have hit upon a similar scheme for the regeneration of
Palestine and Syria. There are persons who think that
the Restoration is to be brought about by a supernatural
coup de theatre, and that it cannot be accomplished without
the intervention of startling and directly apparent miracu-
lous means. The ways of Providence are inscrutable, and
much that appears to us merely the result of natural evolu-
tion, may be, although not clearly visible, the silent work-
ing of the Great Power. There are many who believe that
miracles are daily performed, and it cannot be said that
their theories are utterly untenable. There is no reason
why all the prophecies, in which the vast majority of us
devoutly believe, may not be fulfilled in an apparently
natural and consequent manner. It is not our purpose to
give any undue importance to Mr Oliphant's scheme. It
may be found not to hold water on close examination, but,
on the other hand, it may be productive of vast and singu-
lar benefit. Mr Oliphant is avowedly a free-thinker. He
has no religious motives. Christianity is to him of as little


consequence as Judaism.^ He is a politician with a theory
to carry out and nothing more. Yet the least likely of us
may be the instrument of Providence, and the least reli-
gious be guided by the hand of God. Heaven may lead a
man of great intelligence, but of little faith, to become the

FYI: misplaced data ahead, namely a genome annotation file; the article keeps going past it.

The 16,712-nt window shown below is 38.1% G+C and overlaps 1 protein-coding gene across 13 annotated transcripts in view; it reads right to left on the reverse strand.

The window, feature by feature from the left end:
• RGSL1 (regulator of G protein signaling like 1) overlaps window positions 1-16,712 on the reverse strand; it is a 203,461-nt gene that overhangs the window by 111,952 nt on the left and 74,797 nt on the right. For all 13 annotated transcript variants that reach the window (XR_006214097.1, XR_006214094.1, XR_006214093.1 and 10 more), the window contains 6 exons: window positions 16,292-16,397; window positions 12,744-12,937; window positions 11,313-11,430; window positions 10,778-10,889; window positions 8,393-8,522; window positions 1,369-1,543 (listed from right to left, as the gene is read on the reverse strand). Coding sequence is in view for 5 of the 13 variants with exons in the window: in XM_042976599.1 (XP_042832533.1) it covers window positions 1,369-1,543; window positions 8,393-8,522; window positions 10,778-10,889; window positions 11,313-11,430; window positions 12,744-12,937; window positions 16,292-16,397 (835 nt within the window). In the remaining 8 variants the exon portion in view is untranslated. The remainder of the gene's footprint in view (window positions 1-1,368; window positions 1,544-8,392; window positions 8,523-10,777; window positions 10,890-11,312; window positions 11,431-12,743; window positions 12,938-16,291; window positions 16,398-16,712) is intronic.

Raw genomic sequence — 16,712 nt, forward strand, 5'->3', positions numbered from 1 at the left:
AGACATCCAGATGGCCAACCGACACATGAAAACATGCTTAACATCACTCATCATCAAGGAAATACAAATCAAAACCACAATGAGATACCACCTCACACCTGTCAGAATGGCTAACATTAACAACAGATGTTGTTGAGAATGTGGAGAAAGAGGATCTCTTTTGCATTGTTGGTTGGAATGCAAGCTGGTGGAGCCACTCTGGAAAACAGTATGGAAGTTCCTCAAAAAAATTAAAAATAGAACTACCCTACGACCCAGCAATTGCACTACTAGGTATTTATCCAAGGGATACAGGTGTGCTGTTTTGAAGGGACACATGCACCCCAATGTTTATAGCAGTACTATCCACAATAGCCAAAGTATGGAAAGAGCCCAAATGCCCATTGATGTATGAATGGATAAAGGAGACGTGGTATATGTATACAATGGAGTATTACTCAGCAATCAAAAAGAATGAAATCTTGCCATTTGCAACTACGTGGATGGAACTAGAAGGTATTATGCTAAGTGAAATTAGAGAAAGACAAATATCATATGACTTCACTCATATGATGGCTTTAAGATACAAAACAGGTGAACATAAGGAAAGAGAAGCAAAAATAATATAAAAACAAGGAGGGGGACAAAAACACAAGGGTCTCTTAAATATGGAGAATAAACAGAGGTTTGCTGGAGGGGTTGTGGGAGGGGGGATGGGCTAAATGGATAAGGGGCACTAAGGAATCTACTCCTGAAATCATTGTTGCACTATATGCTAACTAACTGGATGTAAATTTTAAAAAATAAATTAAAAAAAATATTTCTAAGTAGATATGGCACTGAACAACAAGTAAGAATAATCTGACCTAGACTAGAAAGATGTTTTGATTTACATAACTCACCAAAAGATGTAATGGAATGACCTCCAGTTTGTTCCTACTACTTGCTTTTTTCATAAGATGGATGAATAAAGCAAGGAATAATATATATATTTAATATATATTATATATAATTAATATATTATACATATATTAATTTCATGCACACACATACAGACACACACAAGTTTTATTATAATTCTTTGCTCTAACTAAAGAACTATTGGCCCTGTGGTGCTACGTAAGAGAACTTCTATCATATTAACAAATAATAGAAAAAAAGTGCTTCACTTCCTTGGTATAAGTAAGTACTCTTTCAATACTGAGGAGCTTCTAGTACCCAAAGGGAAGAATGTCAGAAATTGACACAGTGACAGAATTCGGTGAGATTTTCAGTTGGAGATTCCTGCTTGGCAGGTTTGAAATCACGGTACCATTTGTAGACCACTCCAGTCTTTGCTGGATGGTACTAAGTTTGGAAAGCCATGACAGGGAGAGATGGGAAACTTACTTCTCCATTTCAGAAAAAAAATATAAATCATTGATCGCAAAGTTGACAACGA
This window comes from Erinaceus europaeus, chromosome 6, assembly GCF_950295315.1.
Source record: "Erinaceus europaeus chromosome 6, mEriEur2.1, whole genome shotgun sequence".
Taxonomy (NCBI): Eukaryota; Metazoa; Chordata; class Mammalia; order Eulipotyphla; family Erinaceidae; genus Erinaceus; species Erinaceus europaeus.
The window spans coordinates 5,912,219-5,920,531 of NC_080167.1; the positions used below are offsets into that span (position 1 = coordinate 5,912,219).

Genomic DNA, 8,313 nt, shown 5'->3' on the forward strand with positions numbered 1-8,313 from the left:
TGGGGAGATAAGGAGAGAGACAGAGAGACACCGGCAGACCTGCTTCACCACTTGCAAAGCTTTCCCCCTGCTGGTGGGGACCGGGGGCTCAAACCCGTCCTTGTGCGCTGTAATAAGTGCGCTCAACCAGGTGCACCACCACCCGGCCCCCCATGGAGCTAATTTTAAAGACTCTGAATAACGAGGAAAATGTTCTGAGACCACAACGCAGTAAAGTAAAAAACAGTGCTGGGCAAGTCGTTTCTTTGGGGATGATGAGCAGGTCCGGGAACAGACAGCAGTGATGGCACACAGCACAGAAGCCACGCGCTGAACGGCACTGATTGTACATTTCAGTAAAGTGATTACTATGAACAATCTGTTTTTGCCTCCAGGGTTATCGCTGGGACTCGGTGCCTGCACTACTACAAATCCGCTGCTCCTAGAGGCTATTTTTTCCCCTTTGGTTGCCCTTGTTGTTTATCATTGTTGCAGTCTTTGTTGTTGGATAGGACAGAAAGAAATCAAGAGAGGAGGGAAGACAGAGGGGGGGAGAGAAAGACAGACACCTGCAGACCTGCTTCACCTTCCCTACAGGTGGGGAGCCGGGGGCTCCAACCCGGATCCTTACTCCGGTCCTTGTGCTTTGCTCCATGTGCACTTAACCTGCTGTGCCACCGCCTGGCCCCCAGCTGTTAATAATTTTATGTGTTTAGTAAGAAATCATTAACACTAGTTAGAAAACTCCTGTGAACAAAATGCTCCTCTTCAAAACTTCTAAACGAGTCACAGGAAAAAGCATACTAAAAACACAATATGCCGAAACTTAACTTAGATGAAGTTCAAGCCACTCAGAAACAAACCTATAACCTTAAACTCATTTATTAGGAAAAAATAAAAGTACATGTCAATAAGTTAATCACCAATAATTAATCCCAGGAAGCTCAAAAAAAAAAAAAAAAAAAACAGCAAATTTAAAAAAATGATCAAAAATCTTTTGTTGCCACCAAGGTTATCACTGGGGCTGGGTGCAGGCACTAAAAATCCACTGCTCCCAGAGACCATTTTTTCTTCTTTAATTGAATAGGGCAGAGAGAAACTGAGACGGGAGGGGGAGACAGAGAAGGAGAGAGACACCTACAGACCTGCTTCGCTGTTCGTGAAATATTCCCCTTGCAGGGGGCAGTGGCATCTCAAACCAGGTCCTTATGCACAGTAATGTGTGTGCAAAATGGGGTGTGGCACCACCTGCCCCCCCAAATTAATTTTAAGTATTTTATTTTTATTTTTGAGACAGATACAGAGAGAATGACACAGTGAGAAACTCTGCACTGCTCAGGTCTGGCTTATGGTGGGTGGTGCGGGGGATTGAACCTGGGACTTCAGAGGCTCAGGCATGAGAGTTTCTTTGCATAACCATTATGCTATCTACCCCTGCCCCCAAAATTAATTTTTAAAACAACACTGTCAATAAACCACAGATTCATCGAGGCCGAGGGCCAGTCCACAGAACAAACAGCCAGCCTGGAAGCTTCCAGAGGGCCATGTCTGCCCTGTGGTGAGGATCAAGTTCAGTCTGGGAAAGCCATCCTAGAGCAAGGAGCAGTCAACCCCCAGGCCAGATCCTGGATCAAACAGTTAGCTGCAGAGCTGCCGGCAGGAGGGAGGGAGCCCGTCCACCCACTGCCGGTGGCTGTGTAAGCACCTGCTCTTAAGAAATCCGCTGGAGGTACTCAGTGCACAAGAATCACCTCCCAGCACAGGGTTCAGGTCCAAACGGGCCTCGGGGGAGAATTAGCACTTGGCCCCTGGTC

precursor of the Messiah, who is to be, according to our
belief, but a man of marvellous intelligence and power of
influence and organisation. Exceptionally superior qual-
ities of mind may, not improbably, be the result of the
inspiration of God. King Solomon, under whose reign
only were the Jews completely united, was but a man, even
endowed with human failings in the highest and most
animal degree. May not the Messiah, who is to unite all
mankind in the common bond of an universal method of
worship of the Creator, and thus to bestow peace on the
world for the majority of wars and dissensions are the
outcome of religious and political difference be but the
Strong Man, strong-minded and strong-bodied; the Can-
ning whom Mr Carlyle imagined, with his faulty philology
but true historical insight.!" Agricultural colonies may
not bring about the Restoration, but they cannot fail to
benefit all who suffer from want of direction to their
labours and from want "of aliment. To wait for a miracle,
directly visible, to assist in any work which may conduce
to the great end, is to resemble children who, not strong
enough to cast off parental leading-strings and to assist in
the father's work, wait for him to give them their daily bread,
without doing aught to contribute personally to its obtention.
To work and to pray is the surest means of accomplishing
human aims, but to pray without work is to cast ourselves
indolently on the mercy of Him who has put before real

Online LibraryLaurence OliphantThe land of Gilead, with excursions in the Lebanon; → online text (page 33 of 35)